Sky plc (SKYAY) shares surged to the top of the FTSE 100 Friday, after reports that Comcast (CMCSA) - Get Report and Verizon (VZ) - Get Report had joined the pursuit for 21st Century Fox (FOXA) - Get Report .

Sky shares gained 2.49%, changing hands at 925 pence, the stocks biggest gain since June and outpacing the 0.18% decline for the FTSE 100 Friday.

Fox owns a 39% stake in Sky and is in the midst of a proposed, and contentious, $15.3 billion bid to buy the near 60% it doesn't already own.

Comcast is reportedly interested in buying a substantial piece of 21st Century Fox, while Verizon's interest is still in the preliminary stages, The Wall Street Journal reported. The move follows discussions between Disney (DIS) - Get Report and the Rupert Murdoch-owned media conglomerate.

Fox Hunt Widens as Comcast, Verizon Reportedly Join Disney Pursuit

Fox share gained 9.17% in after-hours trading after the reports came to light.

Assets potentially for sale include Twentieth Century Fox studio, U.S. cable operations and international businesses. Fox news, the company's sports channels and Fox broadcast network haven't been included in the talks, the Journal reported.

In Friday note Liberum analysts said that Comcast would likely be interested in Fox's 39% stake in Sky, as NBC Universal has publicly stated its interest in expanding its non-U.S. assets and the UK is a key market.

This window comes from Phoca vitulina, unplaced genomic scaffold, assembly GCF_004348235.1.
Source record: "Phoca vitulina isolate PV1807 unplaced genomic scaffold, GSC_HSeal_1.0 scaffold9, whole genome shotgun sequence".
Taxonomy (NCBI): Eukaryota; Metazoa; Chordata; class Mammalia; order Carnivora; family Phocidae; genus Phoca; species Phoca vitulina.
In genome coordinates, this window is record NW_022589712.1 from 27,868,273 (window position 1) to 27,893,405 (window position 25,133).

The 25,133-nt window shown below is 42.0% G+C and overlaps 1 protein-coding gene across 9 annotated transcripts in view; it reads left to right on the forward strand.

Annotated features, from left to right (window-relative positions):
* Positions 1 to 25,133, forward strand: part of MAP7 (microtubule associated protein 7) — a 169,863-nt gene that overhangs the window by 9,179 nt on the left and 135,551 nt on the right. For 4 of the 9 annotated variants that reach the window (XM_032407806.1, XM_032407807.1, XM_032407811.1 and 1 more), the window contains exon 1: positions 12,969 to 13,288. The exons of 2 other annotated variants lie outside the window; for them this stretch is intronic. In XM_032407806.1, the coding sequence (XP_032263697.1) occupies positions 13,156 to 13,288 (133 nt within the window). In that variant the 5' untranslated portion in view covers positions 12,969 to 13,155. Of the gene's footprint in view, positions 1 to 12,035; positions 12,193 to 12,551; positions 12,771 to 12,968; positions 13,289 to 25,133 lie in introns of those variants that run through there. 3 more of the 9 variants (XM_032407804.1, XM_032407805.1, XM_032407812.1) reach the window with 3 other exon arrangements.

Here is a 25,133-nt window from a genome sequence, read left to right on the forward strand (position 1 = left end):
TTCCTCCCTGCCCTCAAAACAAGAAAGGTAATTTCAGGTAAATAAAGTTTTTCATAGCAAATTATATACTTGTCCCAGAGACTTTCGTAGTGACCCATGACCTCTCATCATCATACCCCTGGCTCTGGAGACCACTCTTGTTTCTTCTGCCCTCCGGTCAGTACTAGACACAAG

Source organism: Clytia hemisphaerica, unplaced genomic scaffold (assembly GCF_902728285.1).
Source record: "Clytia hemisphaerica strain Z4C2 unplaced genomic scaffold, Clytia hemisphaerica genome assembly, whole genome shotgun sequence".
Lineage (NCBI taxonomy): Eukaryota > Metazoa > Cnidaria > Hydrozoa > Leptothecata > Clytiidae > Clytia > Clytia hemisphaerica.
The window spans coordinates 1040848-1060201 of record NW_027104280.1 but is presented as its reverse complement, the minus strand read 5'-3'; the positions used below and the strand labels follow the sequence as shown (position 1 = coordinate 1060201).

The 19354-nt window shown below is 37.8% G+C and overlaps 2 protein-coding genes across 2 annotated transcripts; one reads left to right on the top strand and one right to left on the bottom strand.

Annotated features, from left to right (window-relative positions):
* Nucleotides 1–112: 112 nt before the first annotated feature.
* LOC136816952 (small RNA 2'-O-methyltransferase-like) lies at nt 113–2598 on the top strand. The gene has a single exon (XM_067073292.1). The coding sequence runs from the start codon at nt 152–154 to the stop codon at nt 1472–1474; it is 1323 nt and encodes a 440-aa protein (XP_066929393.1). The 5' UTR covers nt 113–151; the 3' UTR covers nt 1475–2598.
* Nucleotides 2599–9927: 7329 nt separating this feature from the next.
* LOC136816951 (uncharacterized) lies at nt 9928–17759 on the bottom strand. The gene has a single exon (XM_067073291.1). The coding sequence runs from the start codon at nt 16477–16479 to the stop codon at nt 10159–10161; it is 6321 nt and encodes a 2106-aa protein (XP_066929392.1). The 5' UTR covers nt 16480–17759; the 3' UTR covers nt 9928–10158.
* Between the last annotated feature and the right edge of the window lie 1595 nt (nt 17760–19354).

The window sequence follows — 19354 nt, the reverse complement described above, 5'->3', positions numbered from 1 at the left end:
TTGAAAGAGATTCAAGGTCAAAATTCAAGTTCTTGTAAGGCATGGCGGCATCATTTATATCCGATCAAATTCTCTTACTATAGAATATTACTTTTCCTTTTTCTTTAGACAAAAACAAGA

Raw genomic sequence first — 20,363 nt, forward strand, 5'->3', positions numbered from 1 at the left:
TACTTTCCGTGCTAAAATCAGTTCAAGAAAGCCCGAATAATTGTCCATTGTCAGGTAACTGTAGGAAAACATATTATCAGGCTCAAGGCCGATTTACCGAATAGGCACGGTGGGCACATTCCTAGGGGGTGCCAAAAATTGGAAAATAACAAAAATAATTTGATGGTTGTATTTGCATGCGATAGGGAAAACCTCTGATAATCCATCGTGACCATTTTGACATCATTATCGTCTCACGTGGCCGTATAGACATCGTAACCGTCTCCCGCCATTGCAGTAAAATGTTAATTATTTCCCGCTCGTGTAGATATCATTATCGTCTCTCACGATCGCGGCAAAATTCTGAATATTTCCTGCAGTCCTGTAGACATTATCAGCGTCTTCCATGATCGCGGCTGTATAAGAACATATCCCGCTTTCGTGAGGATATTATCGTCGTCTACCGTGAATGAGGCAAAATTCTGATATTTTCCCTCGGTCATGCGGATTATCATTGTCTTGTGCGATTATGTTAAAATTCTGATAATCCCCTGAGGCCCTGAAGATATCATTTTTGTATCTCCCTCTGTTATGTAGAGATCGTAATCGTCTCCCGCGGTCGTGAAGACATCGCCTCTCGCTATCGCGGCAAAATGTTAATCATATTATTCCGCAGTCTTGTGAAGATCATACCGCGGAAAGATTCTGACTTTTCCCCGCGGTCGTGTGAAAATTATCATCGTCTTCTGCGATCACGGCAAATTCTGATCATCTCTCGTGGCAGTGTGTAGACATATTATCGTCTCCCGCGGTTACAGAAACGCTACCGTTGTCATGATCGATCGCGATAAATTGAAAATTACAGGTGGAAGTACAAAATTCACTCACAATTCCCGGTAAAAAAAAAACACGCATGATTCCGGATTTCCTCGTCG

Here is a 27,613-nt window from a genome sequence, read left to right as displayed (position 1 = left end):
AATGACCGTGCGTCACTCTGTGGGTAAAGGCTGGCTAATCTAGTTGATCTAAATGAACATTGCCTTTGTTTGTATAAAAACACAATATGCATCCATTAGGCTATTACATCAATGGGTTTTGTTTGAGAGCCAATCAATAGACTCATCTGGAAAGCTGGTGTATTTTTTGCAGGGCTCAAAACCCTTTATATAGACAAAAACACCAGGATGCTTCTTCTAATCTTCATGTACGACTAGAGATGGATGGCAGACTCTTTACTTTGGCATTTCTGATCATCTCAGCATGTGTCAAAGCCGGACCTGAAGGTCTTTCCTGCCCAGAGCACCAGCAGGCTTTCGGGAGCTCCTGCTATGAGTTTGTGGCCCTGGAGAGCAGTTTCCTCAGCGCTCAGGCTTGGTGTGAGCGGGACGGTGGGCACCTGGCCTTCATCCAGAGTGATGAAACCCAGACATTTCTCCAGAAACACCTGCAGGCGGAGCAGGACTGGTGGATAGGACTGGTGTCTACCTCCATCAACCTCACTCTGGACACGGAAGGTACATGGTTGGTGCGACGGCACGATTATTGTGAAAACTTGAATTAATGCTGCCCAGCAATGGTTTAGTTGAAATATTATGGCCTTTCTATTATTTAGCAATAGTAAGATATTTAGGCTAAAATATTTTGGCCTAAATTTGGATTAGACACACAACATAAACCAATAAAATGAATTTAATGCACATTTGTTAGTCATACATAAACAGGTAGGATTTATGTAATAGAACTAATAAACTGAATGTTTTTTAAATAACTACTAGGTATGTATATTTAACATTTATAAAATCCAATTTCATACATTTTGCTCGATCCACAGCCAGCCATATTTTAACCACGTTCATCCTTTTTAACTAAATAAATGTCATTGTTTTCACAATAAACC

Liberum analysts said the interest is a positive for Sky, as it shows that major U.S. groups are interested in the asset, "demonstrating that many media groups still see the Sky asset as a very valuable one to own."

It is unclear whether either company would be willing to go on with Fox's proposed acquisition of Sky. The contentious takeover was referred to the U.K.'s Competition and Markets Authority in September by Culture Secretary Karen Bradley.

The CMA is calling for submissions on Fox's "genuine commitment" to broadcasting standards and whether the acquisition by Fox will reduce media plurality and access to differing voices, the CMA also said it contacted Ofcom, the government's separate media regulator, to ask for information and factual and technical assistance.

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